In Pictures: Meet the Muslim caretakers of Turkey’s Christian cave churches

Ismail Genc adjusts a guide rope inside Agacalti church, which is thought to date from between the seventh and ninth centuries. Frescoes on the walls and ceiling are done in the Byzantine style and were added later.

In Cappadocia, a region in south-central Turkey, a river carved a deep cleft in the mountains and left behind a network of caves in the soft stone. Over centuries, people who dwelled here farmed the rich valley and built homes into the cliffs, which could be easily defended. Early Christians carved and hollowed out their own edifices, where they could worship unimpeded and hide in times of persecution from the Romans. Over the centuries, other Christian communities laid claim to the cave structures and often embellished them with frescoes.

Two caretakers share a cup of tea inside a small hut that serves as a break room. A team of five to six workers maintains the churches.

Today, these beautiful, crumbling, rock-cut churches are looked after by local Muslim Turks, as seen in this photo essay. Some of them worked as cleaners and security guards in museums.

They are paid by the Turkish government to maintain the churches for the enjoyment of local and international visitors alike.  

Why We Wrote This

Whenever people of one faith appreciate and care for sites sacred to another religion, they’re expressing more than simple tolerance. They’re recognizing, and acting on, a sense of shared humanity.

“It does not feel like a mere job,” says one of the caretakers, Mustafa, who did not wish to give his last name. “I come here and enjoy the prestige and history of this place. It is sacred to me,” he says.  

“These are very ancient and sacred places,” says another caretaker, Ismail Genc. “Everything needs to be done with extreme diligence.”

Caretaker Ali Yilmaz cleans the inside of Yilanli Kilesi (The Serpent Church).
A tourist emerges from a doorway to one of the caves. The Ihlara Valley is a popular destination, although the pandemic has reduced the number of visitors.
Layers of compacted ash from the eruptions of several volcanoes in the area eroded over time, creating cliffs that are honeycombed with caves.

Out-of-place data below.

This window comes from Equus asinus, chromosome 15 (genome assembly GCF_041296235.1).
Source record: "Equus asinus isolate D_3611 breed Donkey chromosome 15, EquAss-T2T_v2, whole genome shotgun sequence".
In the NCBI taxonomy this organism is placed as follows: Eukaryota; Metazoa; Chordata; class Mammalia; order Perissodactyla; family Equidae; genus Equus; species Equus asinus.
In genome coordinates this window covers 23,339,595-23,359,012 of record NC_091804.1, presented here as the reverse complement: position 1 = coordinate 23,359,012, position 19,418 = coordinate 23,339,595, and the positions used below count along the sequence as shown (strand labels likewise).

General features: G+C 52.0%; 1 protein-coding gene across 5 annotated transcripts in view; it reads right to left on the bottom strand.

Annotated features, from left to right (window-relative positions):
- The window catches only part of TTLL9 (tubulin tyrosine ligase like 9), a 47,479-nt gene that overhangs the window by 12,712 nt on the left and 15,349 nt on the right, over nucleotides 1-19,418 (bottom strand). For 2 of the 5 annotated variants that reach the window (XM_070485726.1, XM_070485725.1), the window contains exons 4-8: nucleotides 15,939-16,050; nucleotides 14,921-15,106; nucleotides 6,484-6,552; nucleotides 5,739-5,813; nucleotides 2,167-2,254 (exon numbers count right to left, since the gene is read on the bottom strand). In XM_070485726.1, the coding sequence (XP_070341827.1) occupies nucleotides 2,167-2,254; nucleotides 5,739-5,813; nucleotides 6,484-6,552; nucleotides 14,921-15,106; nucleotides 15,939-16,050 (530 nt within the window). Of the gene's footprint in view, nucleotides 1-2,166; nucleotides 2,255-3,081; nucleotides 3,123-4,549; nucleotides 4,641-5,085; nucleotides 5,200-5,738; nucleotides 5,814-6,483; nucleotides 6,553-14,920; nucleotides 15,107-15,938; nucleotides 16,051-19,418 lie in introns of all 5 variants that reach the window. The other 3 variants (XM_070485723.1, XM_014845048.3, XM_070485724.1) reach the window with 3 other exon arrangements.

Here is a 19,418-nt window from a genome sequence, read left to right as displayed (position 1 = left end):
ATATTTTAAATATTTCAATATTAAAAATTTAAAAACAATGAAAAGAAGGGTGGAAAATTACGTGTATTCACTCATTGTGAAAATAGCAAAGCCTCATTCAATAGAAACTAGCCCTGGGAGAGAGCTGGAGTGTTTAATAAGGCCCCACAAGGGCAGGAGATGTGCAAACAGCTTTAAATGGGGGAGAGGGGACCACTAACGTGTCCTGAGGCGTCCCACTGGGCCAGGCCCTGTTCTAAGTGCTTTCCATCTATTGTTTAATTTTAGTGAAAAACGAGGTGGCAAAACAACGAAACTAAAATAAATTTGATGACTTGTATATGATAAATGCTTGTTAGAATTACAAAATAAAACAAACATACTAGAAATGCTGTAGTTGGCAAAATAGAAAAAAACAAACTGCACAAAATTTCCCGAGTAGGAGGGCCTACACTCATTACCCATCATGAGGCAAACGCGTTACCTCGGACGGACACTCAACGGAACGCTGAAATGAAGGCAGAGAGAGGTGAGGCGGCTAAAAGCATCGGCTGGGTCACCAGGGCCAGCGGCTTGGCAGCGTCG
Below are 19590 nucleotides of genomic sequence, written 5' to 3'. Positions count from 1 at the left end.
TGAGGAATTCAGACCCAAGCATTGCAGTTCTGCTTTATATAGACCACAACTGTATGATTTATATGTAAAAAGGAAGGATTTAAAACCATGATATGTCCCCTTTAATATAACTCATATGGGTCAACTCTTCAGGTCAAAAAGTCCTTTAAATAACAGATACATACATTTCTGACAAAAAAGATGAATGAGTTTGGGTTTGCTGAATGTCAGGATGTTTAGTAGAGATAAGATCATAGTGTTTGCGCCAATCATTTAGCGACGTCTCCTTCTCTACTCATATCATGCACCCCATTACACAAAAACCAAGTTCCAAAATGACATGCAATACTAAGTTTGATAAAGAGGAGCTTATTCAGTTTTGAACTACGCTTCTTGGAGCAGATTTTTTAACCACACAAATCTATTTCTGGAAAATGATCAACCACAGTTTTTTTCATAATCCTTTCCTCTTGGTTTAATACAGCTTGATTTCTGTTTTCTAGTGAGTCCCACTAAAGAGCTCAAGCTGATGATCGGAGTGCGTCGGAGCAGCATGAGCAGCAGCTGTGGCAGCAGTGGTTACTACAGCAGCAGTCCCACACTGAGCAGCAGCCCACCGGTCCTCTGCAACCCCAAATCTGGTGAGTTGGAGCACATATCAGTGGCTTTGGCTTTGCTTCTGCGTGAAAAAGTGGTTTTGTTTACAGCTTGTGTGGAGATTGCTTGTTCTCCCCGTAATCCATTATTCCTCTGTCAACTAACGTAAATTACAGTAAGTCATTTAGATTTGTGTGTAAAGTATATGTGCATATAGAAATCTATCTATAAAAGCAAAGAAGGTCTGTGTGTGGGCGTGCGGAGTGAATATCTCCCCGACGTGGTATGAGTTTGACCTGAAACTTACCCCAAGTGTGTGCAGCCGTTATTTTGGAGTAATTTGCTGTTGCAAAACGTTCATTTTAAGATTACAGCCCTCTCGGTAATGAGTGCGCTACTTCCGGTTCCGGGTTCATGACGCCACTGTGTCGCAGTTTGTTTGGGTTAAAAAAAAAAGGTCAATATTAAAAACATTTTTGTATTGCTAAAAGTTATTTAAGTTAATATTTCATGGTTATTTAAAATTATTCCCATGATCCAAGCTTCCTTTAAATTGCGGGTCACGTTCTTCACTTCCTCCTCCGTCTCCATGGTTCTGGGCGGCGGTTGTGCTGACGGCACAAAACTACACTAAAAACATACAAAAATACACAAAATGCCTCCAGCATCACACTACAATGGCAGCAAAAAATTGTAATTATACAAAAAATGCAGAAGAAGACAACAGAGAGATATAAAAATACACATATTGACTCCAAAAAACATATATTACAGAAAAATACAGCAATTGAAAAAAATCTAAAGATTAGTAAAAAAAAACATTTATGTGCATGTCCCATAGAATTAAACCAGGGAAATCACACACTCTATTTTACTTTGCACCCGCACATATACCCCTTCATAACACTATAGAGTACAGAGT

Ismail Genc, who is Muslim, is part of the team of caretakers of ancient Christian sanctuaries carved into cliffs In the Ihlara Valley of Turkey. He says, “We take pride in our diverse history.”

You've read  of  free articles. Subscribe to continue.
Real news can be honest, hopeful, credible, constructive.
What is the Monitor difference? Tackling the tough headlines – with humanity. Listening to sources – with respect. Seeing the story that others are missing by reporting what so often gets overlooked: the values that connect us. That’s Monitor reporting – news that changes how you see the world.

Dear Reader,

About a year ago, I happened upon this statement about the Monitor in the Harvard Business Review – under the charming heading of “do things that don’t interest you”:

“Many things that end up” being meaningful, writes social scientist Joseph Grenny, “have come from conference workshops, articles, or online videos that began as a chore and ended with an insight. My work in Kenya, for example, was heavily influenced by a Christian Science Monitor article I had forced myself to read 10 years earlier. Sometimes, we call things ‘boring’ simply because they lie outside the box we are currently in.”

If you were to come up with a punchline to a joke about the Monitor, that would probably be it. We’re seen as being global, fair, insightful, and perhaps a bit too earnest. We’re the bran muffin of journalism.

But you know what? We change lives. And I’m going to argue that we change lives precisely because we force open that too-small box that most human beings think they live in.

The Monitor is a peculiar little publication that’s hard for the world to figure out. We’re run by a church, but we’re not only for church members and we’re not about converting people. We’re known as being fair even as the world becomes as polarized as at any time since the newspaper’s founding in 1908.

We have a mission beyond circulation, we want to bridge divides. We’re about kicking down the door of thought everywhere and saying, “You are bigger and more capable than you realize. And we can prove it.”

If you’re looking for bran muffin journalism, you can subscribe to the Monitor for $15. You’ll get the Monitor Weekly magazine, the Monitor Daily email, and unlimited access to

QR Code to In Pictures: Meet the Muslim caretakers of Turkey’s Christian cave churches
Read this article in
QR Code to Subscription page
Start your subscription today